Some neighbors fear frozen yogurt shop ‘Chill on the Hill’ will be crime magnet

Will a proposed frozen yogurt shop in Philadelphia be a magnet for teens and crime? Some Chestnut Hill neighbors have fears that loitering and robberies will increase if Chill on the Hill comes to East Highland Avenue.

A bit of a debate ensued as business partners, Alison Shoemaker and Leslie Newbold brought their vision for an upscale family-friendly, eco-conscious food establishment before Chestnut Hill Community Association’s Development Review Committee (DRC) Tuesday night.

Shoemaker and Newbold intend Chill on the Hill to be a self-serve frozen yogurt shop which would offer 10 flavors, including one which would be sugar-free and one which would be organic. Customers will be able to embellish their frozen treats with 30 different toppings. Most unique about the concept is that Shoemaker and Newbold intend for the store to create “almost no waste” by using compostable spoons, cups and napkins. The two women explained to DRC members that there would be three waste receptacles inside the shop – one designated for compost, one for recycling and one for garbage. Indoor seating would be limited to five tables. No outdoor seating is planned.

Shoemaker and Newbold told the committee that they have the support of 30 neighbors – some of whom were present – however, several in attendance were quite vocal with worries that the shop’s anticipated business hours will exacerbate existing loitering and crime problems. Shoemaker and Newbold hope to be open from 12 – 9 p.m. on weekdays and until 10 p.m. on weekends.

Near-neighbor Carol Michaels of the 8400 block of Ardleigh Street shared that she was “concerned about the hours in particular.” Michaels feels the shop could become a teenage hang-out, better suited for a Germantown Avenue location. “We fear that Ardleigh may become an escape corridor for crime.” Michaels recently found the discarded wig used in the robbery of Delphine Gallery on her front lawn.

Much of the uneasiness involves the parking lot on Highland Avenue between Germantown Avenue and Ardleigh Street. Neighbors described it as a place where teens already loiter. “The hours would encourage that behavior,” voiced near-neighbor and CHCA board member, Laura Lucas.

DRC Co-Chair, Larry McEwan noted that the concerns presented are ones that “are already happening” and should be addressed and solved independently of issues regarding the business’ operational features. Committee member, Tom Hemphill agreed, “Solving something with that parking lot is where to begin.”

Though the former Balance Gym site is commercially zoned, Shoemaker and Newbold need a variance in order to offer take-out food. The process to win community support begins with a presentation of the business plan so that the DRC may hear concerns, after which the committee makes recommendations and referrals to CHCA’s sub-committees.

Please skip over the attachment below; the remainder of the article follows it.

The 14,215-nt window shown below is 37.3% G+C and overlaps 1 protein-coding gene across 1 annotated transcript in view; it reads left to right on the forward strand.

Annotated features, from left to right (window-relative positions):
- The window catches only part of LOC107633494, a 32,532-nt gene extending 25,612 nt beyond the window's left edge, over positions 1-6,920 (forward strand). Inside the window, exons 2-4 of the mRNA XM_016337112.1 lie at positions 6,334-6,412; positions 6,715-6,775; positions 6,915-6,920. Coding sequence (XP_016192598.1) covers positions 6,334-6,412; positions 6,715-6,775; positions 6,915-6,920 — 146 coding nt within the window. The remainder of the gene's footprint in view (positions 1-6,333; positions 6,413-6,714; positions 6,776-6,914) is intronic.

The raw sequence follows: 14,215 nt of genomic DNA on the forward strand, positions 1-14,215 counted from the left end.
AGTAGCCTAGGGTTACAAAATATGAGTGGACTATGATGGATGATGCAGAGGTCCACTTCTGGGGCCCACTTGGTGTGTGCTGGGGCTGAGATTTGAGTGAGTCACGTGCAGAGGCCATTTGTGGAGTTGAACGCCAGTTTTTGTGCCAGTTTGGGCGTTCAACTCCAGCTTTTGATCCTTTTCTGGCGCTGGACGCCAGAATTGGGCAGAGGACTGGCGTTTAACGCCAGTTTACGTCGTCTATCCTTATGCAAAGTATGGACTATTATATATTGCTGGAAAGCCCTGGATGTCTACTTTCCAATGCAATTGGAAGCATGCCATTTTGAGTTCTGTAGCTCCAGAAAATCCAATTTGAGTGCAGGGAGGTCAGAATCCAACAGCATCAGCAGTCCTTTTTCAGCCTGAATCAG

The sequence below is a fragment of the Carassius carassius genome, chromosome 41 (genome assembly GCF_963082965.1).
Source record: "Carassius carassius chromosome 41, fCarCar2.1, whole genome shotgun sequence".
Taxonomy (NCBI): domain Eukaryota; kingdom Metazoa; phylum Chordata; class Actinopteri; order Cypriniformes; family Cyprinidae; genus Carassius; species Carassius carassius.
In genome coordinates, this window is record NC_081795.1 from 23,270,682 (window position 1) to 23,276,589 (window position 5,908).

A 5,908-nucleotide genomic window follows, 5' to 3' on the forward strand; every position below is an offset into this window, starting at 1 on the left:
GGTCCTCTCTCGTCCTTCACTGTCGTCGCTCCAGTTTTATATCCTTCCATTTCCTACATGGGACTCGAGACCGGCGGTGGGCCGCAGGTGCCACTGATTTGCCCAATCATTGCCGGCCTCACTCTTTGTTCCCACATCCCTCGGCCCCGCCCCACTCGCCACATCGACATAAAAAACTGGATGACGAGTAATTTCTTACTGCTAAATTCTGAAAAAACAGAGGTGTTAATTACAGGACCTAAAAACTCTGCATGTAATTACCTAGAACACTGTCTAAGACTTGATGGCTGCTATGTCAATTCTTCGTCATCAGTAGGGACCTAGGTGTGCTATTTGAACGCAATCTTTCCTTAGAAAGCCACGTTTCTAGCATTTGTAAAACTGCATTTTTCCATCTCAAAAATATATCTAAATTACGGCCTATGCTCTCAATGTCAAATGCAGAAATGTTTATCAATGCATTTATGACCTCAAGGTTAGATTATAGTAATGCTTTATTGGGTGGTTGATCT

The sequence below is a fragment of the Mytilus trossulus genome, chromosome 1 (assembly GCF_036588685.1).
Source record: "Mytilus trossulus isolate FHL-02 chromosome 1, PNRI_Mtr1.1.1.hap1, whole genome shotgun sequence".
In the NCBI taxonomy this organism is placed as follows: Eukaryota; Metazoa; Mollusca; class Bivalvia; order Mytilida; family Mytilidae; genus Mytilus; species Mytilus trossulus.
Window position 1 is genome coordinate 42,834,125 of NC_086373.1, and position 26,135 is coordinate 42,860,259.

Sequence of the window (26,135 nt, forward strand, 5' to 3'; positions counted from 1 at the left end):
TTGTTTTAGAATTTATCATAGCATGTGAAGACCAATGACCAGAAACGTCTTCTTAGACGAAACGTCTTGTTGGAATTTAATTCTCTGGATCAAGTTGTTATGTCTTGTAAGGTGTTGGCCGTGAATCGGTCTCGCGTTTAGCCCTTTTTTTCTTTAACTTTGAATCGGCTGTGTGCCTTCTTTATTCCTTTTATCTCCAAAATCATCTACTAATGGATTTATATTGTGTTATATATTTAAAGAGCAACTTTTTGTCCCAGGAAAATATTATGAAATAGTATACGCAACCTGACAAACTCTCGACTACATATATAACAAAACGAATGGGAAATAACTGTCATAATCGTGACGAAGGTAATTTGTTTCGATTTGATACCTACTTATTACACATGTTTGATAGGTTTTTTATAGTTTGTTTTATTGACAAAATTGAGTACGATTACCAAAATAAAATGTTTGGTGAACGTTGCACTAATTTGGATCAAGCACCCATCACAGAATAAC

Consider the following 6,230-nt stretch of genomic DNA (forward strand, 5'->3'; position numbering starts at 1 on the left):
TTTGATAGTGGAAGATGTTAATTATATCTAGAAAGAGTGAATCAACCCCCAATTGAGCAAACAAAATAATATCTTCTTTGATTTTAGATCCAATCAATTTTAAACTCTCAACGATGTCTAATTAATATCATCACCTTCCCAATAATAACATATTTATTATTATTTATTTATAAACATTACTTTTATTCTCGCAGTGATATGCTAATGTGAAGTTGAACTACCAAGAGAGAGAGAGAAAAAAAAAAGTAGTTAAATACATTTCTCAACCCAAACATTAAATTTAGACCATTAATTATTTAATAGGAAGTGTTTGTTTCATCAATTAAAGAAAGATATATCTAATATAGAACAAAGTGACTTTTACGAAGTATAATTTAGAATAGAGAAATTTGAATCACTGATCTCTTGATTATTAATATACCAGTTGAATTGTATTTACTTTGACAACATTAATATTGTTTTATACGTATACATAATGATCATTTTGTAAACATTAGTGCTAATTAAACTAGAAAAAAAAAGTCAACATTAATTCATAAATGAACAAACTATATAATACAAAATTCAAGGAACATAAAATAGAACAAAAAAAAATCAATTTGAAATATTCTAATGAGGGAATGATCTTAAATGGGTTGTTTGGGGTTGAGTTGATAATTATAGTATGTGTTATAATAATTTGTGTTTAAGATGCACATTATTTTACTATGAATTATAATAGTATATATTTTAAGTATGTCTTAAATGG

DRC members referred Chill on the Hill’s application to the Land Use Planning and Zoning (LUPZ) and the Aesthetics committees.

Chill on the Hill will go before the DRC again with their recommendations.

Gaining the DRC’s support will be key in whether the CHCA Board gives its approval to the city’s Zoning Board of Adjustment (ZBA). In the best case scenario, the entire process could take about one month.

Other Business

PrimoHoagies is set to open this autumn at 51 Bethlehem Pike, next door to Spa Elysium. Proprietor, Mike Pieciuk told DRC members that his sandwich shop will differ from others in the franchise by offering a sports-themed, sit-down restaurant. Pieciuk said the space has seating for 20 people.

He stated that that he has no intention of making any changes to the building’s current facade, which features a multi-paned glass window. DRC members recommended that Piechuk, who does need a variance, meet with the Aesthetics Committee for advice concerning signage. He hopes to be open by mid-October.

Dr. Sue Oleszewski, Vice-President of Patient Care Services, of The Eye Institute of the Pennsylvania College of Optometry at Salus University (TEI) presented slides showcasing the awning and signage the optometry business has planned for its new Chestnut Hill branch. TEI will relocate from Mt. Airy to 7630 Germatown Avenue, site of the former TLA Video, on September 5.

TEI’s designs are based on recommendations made by CHCA’s Aesthetics’ Committee. The color for the cloth awning will be New London Burgundy with lettering in Revere Gray. The awning will feature EI’s logo and be illuminated from above by goose-neck lighting.

Some of the committee members expressed dismay over the awning. “I don’t think this facade speaks that well to your business,” stated John Landis. Aesthetics Committee members, Patricia Cove and Jane Piiotrowski remarked that they were very pleased with the designs and consider it a first step in addressing curb appeal for the plaza.

In the end, DRC members voted to approve the awning and signage with the recommendation that TEI meet again with the Aesthetics Committee to review window screening of its records room.

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